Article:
Horror Movie Origin Stories: Directors, Actors, and Writers on How They Fell in Love With the Genre
Horror movie masters like Jason Blum, Clive Barker, Ben Wheatley, and more tell us where their scary obsessions began.
If you’re a horror fan you’ll have one. A memory of a moment, or a series of moments, where you first felt the thrill of the genre. That sparkly feeling of fear and delight, when you want to look away but you feel like you can’t.
It could be a book, a film, a tv show, a snatched glimpse of something you shouldn’t have seen when you were too young to understand it. We all start somewhere.
Den of Geek spoke to a whole range of top people working in horror movies and tv to find out where it all started.
Horror fans – let us know your origins stories in the comments!
Playwright, novelist, film director, and visual artist. Author of Books Of Blood, director of Hellraiser.
“At the age of 15, I went with a friend of mine to see a horror movie called Psycho, which was in a double bill with George Pal’s War of the Worlds. And we mistimed the time of going in to see the movie. We walked in at the end of Psycho. Just the moment that Lila Crane is going down the stairs to the apple cellar, where she will soon encounter the dead Norman Bates’ mother.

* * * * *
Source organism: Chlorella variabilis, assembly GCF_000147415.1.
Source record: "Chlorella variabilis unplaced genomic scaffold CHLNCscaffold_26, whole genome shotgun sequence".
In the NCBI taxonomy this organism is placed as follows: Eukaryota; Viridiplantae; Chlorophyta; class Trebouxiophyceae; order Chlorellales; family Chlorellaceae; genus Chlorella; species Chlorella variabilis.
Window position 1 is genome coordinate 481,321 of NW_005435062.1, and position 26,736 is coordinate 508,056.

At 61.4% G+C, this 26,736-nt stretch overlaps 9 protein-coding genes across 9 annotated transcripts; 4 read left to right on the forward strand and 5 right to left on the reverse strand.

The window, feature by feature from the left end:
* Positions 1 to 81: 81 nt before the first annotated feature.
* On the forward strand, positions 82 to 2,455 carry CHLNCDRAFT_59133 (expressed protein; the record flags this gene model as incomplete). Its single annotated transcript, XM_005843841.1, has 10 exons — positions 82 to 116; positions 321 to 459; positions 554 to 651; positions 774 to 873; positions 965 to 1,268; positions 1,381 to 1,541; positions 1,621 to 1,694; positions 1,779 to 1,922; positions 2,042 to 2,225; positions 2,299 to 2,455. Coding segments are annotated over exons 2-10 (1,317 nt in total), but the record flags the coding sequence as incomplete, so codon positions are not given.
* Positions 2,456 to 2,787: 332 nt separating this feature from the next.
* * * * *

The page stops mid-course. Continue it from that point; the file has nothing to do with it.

That was the first scene I ever saw of a horror movie, honestly. Nothing on television, of course. This is England in the ’60s, so there was nothing on the television. And I was bloody terrified. I had the satisfaction of then watching the movie again, and finding three girls sitting in front of my friend and myself. We knew what was going to happen, and they didn’t. I was 15, and that was a lesson, that I enjoyed vicariously watching people get scared. It’s probably something deeply sick about me. “